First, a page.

Making A Difference
According to a recent study released by Dr. Thomas Crowther and fellow scientists at ETH Zurich, a Swiss University, planting billions of trees across the world is one of the biggest and cheapest ways of taking CO2 out of the atmosphere to help tackle the climate crisis. As trees grow, they absorb and store the carbon dioxide emissions that are driving global heating. New research estimates that a worldwide planting program could remove two-thirds of all the emissions from human activities that remain in the atmosphere today.

According to Crowther, the impact of planting billions of trees across the world is “mind-blowing.” one of the biggest and cheapest ways of taking CO2 out of the atmosphere to tackle the climate crisis. Best of all, it is “available now, it is the cheapest one possible and every one of us can get involved.”

In January 2020, members of the World Economic Forum, which was held in Davos, Switzerland, announced the creation of 1t.org, aimed to unite and promote reforestation efforts worldwide. It joins several other established initiatives including the UN Decade on Ecosystem Restoration 2021 -2030; the Bonn Challenge, Trillion Trees Initiative, and the Global Partnership on Forest and Landscape Restoration.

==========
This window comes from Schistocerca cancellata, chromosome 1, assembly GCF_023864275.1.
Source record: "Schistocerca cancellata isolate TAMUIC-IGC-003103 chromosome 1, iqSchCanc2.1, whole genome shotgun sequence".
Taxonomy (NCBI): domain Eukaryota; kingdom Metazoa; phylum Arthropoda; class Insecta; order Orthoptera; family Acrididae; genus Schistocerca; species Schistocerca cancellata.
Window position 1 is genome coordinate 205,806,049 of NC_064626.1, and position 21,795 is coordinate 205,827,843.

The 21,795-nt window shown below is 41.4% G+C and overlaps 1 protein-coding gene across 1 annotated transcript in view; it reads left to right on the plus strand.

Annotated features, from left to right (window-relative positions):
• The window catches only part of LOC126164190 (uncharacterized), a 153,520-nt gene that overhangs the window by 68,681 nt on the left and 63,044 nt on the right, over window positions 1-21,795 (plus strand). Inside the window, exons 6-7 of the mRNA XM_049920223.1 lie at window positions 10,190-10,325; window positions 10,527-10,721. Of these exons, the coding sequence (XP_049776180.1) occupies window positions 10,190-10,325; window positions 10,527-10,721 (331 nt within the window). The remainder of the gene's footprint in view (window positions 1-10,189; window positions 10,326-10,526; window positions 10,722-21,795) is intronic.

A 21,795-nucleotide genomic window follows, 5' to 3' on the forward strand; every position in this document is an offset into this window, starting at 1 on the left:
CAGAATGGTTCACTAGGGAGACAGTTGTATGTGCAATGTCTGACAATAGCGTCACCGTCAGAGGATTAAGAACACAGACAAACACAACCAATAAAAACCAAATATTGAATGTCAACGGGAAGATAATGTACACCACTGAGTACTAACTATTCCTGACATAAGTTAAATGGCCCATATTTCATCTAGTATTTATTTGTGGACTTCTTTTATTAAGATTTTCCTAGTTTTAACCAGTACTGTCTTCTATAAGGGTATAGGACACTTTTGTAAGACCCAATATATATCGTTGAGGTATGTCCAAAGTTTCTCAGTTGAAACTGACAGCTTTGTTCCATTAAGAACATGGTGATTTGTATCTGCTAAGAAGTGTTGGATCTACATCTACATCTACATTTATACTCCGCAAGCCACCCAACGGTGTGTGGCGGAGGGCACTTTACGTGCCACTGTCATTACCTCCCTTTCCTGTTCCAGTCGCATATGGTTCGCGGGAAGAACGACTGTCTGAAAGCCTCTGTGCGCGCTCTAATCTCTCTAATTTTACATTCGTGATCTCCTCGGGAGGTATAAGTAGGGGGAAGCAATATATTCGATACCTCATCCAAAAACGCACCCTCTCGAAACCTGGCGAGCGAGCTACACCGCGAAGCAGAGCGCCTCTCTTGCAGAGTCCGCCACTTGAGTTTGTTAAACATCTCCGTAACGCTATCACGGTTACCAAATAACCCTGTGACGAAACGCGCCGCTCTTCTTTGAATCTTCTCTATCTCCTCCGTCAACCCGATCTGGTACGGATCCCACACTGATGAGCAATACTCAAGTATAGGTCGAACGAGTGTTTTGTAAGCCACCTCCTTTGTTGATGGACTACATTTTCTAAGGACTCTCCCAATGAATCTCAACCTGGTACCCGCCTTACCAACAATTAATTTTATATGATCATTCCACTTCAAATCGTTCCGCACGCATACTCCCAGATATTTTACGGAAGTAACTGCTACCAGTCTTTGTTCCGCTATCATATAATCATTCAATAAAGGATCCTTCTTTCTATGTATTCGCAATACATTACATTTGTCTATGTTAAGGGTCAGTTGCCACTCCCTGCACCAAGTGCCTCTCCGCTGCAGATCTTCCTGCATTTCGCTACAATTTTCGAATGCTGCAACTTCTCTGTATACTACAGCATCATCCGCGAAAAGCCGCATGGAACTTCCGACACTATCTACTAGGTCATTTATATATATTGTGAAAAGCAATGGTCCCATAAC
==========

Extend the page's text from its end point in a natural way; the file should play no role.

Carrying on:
Even President Trump, while a skeptic about climate change, has signed on, stating that he wants to show “strong leadership in restoring, growing and better managing our trees and our forests.”

I am not naive enough to believe that my making contributions to JNF or other agencies committed to reforestation will single-handedly solve the climate crisis. I will do my best to further reduce my carbon footprint by driving a hybrid car, bundling errands that require driving to use the least amount of fuel, and using energy-efficient appliances and light bulbs. I will continue to recycle despite changes in recent policies in many areas that limit what we can put in our bins. (I still feel guilty every time I throw plastic and glass containers in the garbage!) I will continue to read, study, write and advocate for the environment. And I will vote for politicians who share my concerns for our planet.

“It’s the little things citizens do. That’s what will make the difference,” stated Wangari Maathai, who won the Nobel Peace Prize in 2004 for her environmental efforts. “My little thing is planting trees.”

If we can choose to do our own “little thing,” we may be able to keep our planet healthy. After all, as expressed in a popular meme, “There Is No Planet B. “

Readers may find these web pages informational and useful if they too wish to be involved with a Tu B’Shevat  ecological effort.

Sources:

Marilyn Shapiro, formerly of Clifton Park, is now a resident of Kissimmee, Fla. A second compilation of her articles printed in The Jewish World has been published. Tikkun lam now joins There Goes My Heart. Marilyn Shapiro’s blog is theregoesmyheart.me.

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1 Comment

  1. Virginia Allain February 6, 2020 Reply

    A wonderful call to action. I want to plant trees and be part of saving the earth. This gives the leads I need to get started.